Industrial noise punks Uniform started their band after realizing that they lived on the same block in Greenpoint. Comprised of Ben Greenberg (of Hubble, The Men, Pygmy Shrews) and Michael Berdan (of Drunkdriver, York Factory Complaint, Believer/Law), the two have had many creative outlets over the years but in Uniform, they take the best parts of their previous outfits and convert them into a sonic assault, both invigorating and paralyzing.
Tomorrow, the duo celebrate the release of their first LP Perfect World with an extravagant release show at Queens venue Trans Pecos. The bill features a wide range of experimental acts, from Chris Hansel's power electronics stew Ligature to the hardcore slude of Rectal Hygienics. We caught up with Uniform's Ben Greenberg and Michael Berdan and asked the band to make us a playlist that was essentially the "soundtrack of the band." Here's what Ben had to say: "Here are songs that we think about all the time, not only with reference to Uniform, but songs that have stayed with us for most of our lives. We can keep coming back to them and they keep inspiring us in new ways. When you see one of us walking down the street, this is what's blasting through our headphones. The world can keep burning to death forever, music will always heal the inside."
Nihilist — Sentenced To Death
Swedish death metal to melt your heart. The group never recorded a proper full length but a collection of their demos entitled Nihilist (1987-1989) was released in 2005 on Threeman Recordings.
Primal Scream — Deep Hit
Of Morning Sun
Swirling space rock. Journalist James Brown once reported a now infamous story: the bandmates were arguing with one another about whether to get Vietnamese, Chinese or Indian. When one of Brown's colleagues asked them if they'd settle for a burger the band informed him: "It's heroin we're discussing, not food!"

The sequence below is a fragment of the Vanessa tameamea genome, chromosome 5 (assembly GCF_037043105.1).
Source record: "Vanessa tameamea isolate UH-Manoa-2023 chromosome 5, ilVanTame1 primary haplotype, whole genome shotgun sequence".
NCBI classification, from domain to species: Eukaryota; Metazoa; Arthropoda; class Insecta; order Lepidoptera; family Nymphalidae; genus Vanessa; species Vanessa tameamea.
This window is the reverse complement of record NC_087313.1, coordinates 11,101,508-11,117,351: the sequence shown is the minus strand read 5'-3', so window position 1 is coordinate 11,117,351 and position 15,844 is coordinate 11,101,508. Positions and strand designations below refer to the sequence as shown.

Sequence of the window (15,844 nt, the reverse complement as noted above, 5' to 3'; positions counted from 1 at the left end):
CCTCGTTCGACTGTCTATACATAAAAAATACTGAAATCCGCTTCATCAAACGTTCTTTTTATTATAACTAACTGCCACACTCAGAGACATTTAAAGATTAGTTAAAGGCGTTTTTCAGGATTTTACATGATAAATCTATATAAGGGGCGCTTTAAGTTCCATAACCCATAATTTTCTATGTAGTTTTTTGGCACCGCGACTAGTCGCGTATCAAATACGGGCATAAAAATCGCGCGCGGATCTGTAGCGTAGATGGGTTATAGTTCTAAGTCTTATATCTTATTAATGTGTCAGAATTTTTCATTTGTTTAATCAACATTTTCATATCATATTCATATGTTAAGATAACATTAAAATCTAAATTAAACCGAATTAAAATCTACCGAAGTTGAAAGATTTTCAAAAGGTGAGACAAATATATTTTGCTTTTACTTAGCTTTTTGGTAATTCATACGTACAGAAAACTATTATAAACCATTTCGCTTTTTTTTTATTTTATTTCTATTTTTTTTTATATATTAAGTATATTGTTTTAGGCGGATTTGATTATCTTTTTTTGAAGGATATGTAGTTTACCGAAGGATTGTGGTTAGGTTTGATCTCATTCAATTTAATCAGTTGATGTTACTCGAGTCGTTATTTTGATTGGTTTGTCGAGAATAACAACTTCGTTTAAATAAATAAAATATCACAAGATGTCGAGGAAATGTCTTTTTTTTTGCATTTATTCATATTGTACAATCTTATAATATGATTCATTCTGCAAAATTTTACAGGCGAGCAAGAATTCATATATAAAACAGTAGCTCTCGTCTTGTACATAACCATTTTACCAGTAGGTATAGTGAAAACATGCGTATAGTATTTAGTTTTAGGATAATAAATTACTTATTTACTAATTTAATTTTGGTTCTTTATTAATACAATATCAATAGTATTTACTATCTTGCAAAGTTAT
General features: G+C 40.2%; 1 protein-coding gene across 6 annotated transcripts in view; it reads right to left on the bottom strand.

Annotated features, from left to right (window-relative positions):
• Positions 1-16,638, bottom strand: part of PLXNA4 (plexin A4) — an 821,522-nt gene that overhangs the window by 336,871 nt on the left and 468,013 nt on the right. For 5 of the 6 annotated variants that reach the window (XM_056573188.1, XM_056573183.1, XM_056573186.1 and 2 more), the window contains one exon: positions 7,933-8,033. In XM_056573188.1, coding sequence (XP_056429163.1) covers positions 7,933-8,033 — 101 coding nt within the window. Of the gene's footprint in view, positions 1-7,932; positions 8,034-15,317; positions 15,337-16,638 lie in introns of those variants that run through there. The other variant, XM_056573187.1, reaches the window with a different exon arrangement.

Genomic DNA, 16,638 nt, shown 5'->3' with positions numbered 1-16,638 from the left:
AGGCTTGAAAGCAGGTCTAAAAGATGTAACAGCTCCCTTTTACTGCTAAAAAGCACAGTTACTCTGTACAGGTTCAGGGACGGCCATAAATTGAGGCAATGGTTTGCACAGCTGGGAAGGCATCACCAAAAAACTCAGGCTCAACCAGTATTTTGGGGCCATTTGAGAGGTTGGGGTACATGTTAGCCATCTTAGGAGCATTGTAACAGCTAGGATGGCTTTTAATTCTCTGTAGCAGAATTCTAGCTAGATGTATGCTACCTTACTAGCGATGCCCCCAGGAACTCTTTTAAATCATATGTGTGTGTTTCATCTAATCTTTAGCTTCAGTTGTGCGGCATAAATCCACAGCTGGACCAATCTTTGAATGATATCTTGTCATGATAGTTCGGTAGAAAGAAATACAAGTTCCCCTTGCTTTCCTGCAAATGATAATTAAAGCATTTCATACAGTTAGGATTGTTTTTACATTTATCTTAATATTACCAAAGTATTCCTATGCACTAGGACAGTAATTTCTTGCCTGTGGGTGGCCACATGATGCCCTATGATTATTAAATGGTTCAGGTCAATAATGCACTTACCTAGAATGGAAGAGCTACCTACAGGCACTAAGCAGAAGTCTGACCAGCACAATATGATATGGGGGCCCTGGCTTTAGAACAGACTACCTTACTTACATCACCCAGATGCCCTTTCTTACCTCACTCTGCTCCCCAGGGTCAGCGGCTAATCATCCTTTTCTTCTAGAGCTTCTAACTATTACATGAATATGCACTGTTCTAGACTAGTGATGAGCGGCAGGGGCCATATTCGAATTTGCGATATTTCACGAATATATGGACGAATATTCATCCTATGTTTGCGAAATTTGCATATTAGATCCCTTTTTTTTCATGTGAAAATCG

Legendary accidental sound man Brian Eno teamed up with 2/3rds of Cluster on the album After the Heat. An essential kraut lounge song if there ever was a genre. "The Belldog" contains enough studio tricks to keep even the most techie of music heads happy.
Deep Wound — Lou's Anxiety Song
Early 80s speed punk from Westfield, MA featuring J Mascis and Lou Barlow of Dinosaur Jr, albiet the angrier teenage versions of themselves. Makes one wonder what Lou was so anxiety ridden about.
X Marks The Pedwalk — Look on This Side (The Blood)
Late 80s industrial from Germany, what one Front Page journalist called "the German Skinny Puppy." They sought to "lighten up the dark side of the human psyche."
Skinny Puppy - Cult
Speak of the devil: Skinny Puppy. "Cult" is a rather melodic and blue wave track from the Canadian industrial powerhouse. Off the album The Process, the song is about a psychotherapy cult from the 1960s known as The Process Church of the Final Judgement, which the band was introduced to by Throbbing Gristle’s Genesis P. Orridge.
Slave State — Divide & Conquer
Slave State were an early, short-lived, and but influential German power electronics group whose members would later go on to play in acts like The Electric Hellfire Club and My Life With The Thrill Kill Cult. Righteous track.
Henry Flynt — Celestial Power
Oscillating, sparse, Americana guitar jams. Flynt was a philosopher, avant-garde musician, and anti-art activist who called for cognitive nihilism in art, which meant a work had to be an object-critique of logic or mathematics or objective structure.
Thorr's Hammer - Norge
American/Norwegian death/doom. While the band was only around for six weeks (a particularly productive six weeks if you ask me) in the mid 90s, they would later do a handful of reunion shows, one in 2009 and another in 2010, and have not ruled out the possibility of making new music in the future.
Dr. Feelgood — She Does It Right
70s British bar rock. Choppy guitars and bluesy vocals. In spite of the singer's death in 1994 of lymphoma, a version of the band (featuring none of the original members...) continues to tour and record to this day. Why god, why?
Parade Ground — Moans
A Belgian band, formed by brothers Jean-Marc Pauly and Pierre Pauly in 1981. They were early pioneers of both the cold wave and EBM movements and give us a blissed ending to this epic playlist.